How we sold a film, acted in Return to Nuke’ Em High Volume 2 and were featured in a Sci-Fi Channel pilot in the span of an hour and a half.
Lloyd stands surrounded by various people from crossdressers to bombshells to punk rockers. Many folks don’t know Lloyd Kaufman is a genius…an actually genius. No, I mean his IQ is genius level. I happen to think he is a creative genius as well, perhaps more on the level of Sam Raimi then Stanley Kubrick but still that’s pretty amazing. Lloyd’s daughter calls out directions from behind the camera no doubt raised in the filmmaking family. She knows her stuff. A sort of B-movie version of the Coppola family no doubt. Keep in mind Troma Studios is the longest running Independent American Film Studio in history. This doesn’t mean that much to some but for me, staying independent for this long and keeping your doors open is a miracle. And I wanted to be a part of that in anyway possible and offer my film up to the Troma Gods that helped define my childhood.
Ken Powell and I arrive to Troma Studios to drop off VHS Massacre, our documentary about the cult film and the decline of physical media. This is my 9th feature film and I’ve sold films to places like Maverick Entertainment, York, MVD, SRS and other distribution companies. The bottom line is that I love Troma, I watched the Toxic Avenger when I was a kid then made my first Super 8 film, entitled The Nuclear Warrior, I think I was twelve. The Toxic Avenger was a film that was, as a friend said recently, “Way better than it needed to be.” A story a teenager that becomes super powerful, but becomes a monster in the process. Stan Lee even compared the plight of “Toxie” to Spiderman. He still had practical problems, all of the while fighting the corruption and pollution that created him in the first place.
I’m feeling like hell getting over this fever, sinus, cough, thing that seemed to be going around. We walk right into Troma Studios. We sit down for a minute and then wander into the office area. Josafat is this cool bearded guy with a cool accent that makes him sound a bit like Guillermo Del Toro. We start going over the contract and then John, a super nice, gigantic, red bearded Troma employee asks us if we want to be in a scene from Return to Nuke’ Em High Volume 2. To which we reply “Um yes, hell yeah.”
As we walk over to where they are set up, a small corner in an office area, Lloyd jokes, “I though they were supposed to be high school students. These guys look 80!” We of course laughed but then put on blazers as to look like teachers. “Oh that’s great he says, perfect.” We were told our part consists of running around in chaos screaming as a large creature with huge teeth attack a few high school students.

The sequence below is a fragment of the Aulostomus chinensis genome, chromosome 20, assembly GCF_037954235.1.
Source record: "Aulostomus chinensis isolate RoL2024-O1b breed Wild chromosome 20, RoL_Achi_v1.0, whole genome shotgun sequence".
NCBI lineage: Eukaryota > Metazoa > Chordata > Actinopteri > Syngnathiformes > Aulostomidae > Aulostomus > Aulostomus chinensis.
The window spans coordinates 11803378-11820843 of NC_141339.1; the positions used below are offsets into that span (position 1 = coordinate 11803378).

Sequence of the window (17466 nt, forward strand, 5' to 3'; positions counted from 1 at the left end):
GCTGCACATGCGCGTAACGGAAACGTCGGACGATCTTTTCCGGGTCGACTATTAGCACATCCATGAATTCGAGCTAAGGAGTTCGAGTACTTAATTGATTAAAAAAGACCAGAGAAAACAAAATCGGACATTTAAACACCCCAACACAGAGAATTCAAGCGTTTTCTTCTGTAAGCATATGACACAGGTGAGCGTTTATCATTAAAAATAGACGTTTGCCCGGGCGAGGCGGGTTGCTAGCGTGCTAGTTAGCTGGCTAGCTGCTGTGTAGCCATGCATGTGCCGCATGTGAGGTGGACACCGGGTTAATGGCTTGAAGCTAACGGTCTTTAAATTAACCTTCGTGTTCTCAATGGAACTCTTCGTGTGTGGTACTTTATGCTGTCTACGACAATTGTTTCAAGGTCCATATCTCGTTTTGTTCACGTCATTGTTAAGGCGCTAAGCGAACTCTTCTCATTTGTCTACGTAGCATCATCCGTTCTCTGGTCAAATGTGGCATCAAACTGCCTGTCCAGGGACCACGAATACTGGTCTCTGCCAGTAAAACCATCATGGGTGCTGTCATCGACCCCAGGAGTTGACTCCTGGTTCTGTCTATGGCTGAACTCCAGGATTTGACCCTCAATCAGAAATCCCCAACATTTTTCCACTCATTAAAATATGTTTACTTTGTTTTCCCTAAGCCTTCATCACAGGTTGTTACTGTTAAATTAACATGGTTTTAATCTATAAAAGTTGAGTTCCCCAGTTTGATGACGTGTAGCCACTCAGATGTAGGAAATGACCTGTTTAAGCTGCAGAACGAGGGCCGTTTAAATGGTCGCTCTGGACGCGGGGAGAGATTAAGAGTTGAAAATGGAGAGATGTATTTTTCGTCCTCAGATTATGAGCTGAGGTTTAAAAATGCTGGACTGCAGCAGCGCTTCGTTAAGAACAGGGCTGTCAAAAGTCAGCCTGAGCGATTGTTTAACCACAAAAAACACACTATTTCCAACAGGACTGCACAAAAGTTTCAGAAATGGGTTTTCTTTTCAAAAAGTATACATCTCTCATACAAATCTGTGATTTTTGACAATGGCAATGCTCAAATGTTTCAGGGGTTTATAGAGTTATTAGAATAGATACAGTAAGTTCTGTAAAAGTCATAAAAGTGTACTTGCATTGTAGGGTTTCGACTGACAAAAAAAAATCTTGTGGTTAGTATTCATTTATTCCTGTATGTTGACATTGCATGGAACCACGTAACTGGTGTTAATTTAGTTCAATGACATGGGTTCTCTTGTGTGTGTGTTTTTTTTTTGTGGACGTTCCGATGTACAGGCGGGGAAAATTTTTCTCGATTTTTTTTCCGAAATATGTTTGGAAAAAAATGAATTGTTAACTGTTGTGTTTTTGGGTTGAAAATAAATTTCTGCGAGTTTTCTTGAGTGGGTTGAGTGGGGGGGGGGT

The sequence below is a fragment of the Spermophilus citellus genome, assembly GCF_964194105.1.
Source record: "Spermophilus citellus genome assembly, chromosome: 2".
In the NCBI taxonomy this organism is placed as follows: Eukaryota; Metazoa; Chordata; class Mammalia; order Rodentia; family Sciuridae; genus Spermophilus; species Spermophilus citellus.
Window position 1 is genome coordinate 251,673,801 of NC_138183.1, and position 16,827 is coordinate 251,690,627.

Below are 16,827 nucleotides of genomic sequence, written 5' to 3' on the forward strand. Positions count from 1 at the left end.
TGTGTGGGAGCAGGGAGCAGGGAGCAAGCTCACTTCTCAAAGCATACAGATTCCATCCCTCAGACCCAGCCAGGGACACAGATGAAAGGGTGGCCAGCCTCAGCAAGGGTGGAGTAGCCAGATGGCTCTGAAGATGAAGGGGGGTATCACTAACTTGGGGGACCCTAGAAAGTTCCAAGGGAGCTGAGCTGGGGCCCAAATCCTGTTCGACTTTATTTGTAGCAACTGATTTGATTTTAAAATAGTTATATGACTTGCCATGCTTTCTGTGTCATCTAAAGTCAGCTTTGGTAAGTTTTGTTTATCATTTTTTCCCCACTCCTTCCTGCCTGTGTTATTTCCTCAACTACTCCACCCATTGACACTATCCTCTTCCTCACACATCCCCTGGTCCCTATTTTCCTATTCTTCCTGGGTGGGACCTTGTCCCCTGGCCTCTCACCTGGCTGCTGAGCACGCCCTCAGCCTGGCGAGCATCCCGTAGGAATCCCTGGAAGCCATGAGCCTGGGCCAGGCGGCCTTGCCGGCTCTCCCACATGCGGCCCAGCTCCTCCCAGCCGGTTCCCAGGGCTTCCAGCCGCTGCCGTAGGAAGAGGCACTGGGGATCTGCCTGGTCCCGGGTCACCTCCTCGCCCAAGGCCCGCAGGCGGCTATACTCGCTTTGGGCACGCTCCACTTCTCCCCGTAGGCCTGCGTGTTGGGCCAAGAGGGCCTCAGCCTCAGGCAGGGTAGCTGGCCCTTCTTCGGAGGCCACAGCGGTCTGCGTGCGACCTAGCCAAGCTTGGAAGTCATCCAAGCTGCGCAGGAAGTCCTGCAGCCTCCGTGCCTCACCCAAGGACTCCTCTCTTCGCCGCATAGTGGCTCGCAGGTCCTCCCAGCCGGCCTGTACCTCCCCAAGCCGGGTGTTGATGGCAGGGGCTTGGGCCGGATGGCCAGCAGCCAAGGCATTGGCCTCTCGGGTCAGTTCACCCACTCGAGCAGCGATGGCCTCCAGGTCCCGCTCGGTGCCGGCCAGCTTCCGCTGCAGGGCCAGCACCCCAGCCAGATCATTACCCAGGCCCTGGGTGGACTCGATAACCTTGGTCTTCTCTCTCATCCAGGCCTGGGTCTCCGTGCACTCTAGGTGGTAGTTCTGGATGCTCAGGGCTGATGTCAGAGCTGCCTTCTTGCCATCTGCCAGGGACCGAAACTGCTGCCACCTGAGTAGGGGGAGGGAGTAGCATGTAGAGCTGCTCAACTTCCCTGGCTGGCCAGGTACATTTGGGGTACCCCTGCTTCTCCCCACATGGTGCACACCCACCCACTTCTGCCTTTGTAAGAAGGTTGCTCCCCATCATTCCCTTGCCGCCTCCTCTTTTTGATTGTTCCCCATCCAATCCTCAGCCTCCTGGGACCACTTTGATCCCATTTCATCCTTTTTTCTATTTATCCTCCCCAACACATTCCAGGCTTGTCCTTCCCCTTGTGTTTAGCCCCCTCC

We do a few takes, Lloyd jokes that “there’s too many 40 years olds in the shot.” Which is pretty accurate I’m about to turn 39. But It felt great! Yes I’m essential an extra playing a frantic teacher running in circles, not all that different from my real life. It was the best! Someone asked me “Is this your first Lloyd Kaufman film?” I thought to myself well Lloyd had been in three of my films Monster, Kill, Bikini Bloodbath 3 and VHS Massacre but then I realized. Holy crap, “No, I’VE never been in a film Directed by Lloyd! This is Awesome!”
Then this happened
We had been told they were shooting some documentary footage but Ken and I had no idea that the Sci-fi Channel was working on a pilot. So in between takes we’d talk to Lloyd about our contract and ended up signing on camera. “I hope you guys don’t want to make any money!” Lloyd kids. To which I reply “That’s why we came to Troma!”. In hindsight my response didn’t really make much sense. I was always a terrible improv guy.
We were just happy to be a part of Troma with giants like James Gun, Matt Stone Trey Park Eli Roth and dozens of others. I thanked Lloyd for letting me be a part of this. He said “Of course!” because in a single night in the span of a few hours, I sold a film, acted in a soon-to-be great film and was part of a Sci-fi channel Pilot. This really was a great night and I give thanks to Lloyd and the Troma gang one and all!
About VHS Massacre!
In 2012 Co-director Ken Powell and I started on an adventure of sorts. We wanted to make a documentary on the decline of physical media. I was gearing up to release my 8th feature film Mark of the Beast that I made with my friend Jon Gorman. We started out by exploring the remaining video stores around New York. Video Express, Kim’s Video and the last remaining Blockbuster Videos stores. Over the course of those two years they all went under but then we discovered there is a vibrant community of people who worship the physical format from Super 8 to VHS to Bluray, including folks from the Found Footage Film Festival, Josh Schafer creator of Lunch Meat Magazine or the guys at Vultra Video still creating new VHS film releases. What we though may have been a documentary that was a bit of a downer, turned into a wonderful realization that even if something falls out of the mainstream, the fans that remain are the most passionate.